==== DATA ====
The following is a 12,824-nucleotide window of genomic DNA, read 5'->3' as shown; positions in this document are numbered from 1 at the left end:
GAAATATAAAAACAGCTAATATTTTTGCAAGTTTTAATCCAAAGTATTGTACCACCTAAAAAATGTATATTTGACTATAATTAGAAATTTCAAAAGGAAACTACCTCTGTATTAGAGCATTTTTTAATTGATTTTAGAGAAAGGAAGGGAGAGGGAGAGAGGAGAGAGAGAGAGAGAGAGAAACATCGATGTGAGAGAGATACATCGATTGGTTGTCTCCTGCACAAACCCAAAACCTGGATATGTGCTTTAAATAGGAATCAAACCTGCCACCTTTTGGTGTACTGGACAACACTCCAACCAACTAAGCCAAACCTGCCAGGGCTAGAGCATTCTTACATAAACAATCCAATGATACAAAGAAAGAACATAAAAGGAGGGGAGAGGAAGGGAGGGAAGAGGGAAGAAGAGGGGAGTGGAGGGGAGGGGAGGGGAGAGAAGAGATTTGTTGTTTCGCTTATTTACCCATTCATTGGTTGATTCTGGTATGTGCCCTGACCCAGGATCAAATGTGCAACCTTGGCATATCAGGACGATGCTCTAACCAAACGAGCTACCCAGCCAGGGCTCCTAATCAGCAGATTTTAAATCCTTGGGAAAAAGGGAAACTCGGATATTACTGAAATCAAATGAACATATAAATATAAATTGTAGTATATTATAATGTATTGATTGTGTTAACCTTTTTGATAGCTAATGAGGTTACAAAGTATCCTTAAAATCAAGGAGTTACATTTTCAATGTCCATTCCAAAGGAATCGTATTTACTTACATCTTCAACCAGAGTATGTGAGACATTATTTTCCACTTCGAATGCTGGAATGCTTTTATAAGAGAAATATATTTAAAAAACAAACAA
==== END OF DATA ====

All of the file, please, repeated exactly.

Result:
The following is a 12,824-nucleotide window of genomic DNA, read 5'->3' as shown; positions in this document are numbered from 1 at the left end:
GAAATATAAAAACAGCTAATATTTTTGCAAGTTTTAATCCAAAGTATTGTACCACCTAAAAAATGTATATTTGACTATAATTAGAAATTTCAAAAGGAAACTACCTCTGTATTAGAGCATTTTTTAATTGATTTTAGAGAAAGGAAGGGAGAGGGAGAGAGGAGAGAGAGAGAGAGAGAGAAACATCGATGTGAGAGAGATACATCGATTGGTTGTCTCCTGCACAAACCCAAAACCTGGATATGTGCTTTAAATAGGAATCAAACCTGCCACCTTTTGGTGTACTGGACAACACTCCAACCAACTAAGCCAAACCTGCCAGGGCTAGAGCATTCTTACATAAACAATCCAATGATACAAAGAAAGAACATAAAAGGAGGGGAGAGGAAGGGAGGGAAGAGGGAAGAAGAGGGGAGTGGAGGGGAGGGGAGGGGAGAGAAGAGATTTGTTGTTTCGCTTATTTACCCATTCATTGGTTGATTCTGGTATGTGCCCTGACCCAGGATCAAATGTGCAACCTTGGCATATCAGGACGATGCTCTAACCAAACGAGCTACCCAGCCAGGGCTCCTAATCAGCAGATTTTAAATCCTTGGGAAAAAGGGAAACTCGGATATTACTGAAATCAAATGAACATATAAATATAAATTGTAGTATATTATAATGTATTGATTGTGTTAACCTTTTTGATAGCTAATGAGGTTACAAAGTATCCTTAAAATCAAGGAGTTACATTTTCAATGTCCATTCCAAAGGAATCGTATTTACTTACATCTTCAACCAGAGTATGTGAGACATTATTTTCCACTTCGAATGCTGGAATGCTTTTATAAGAGAAATATATTTAAAAAACAAACAA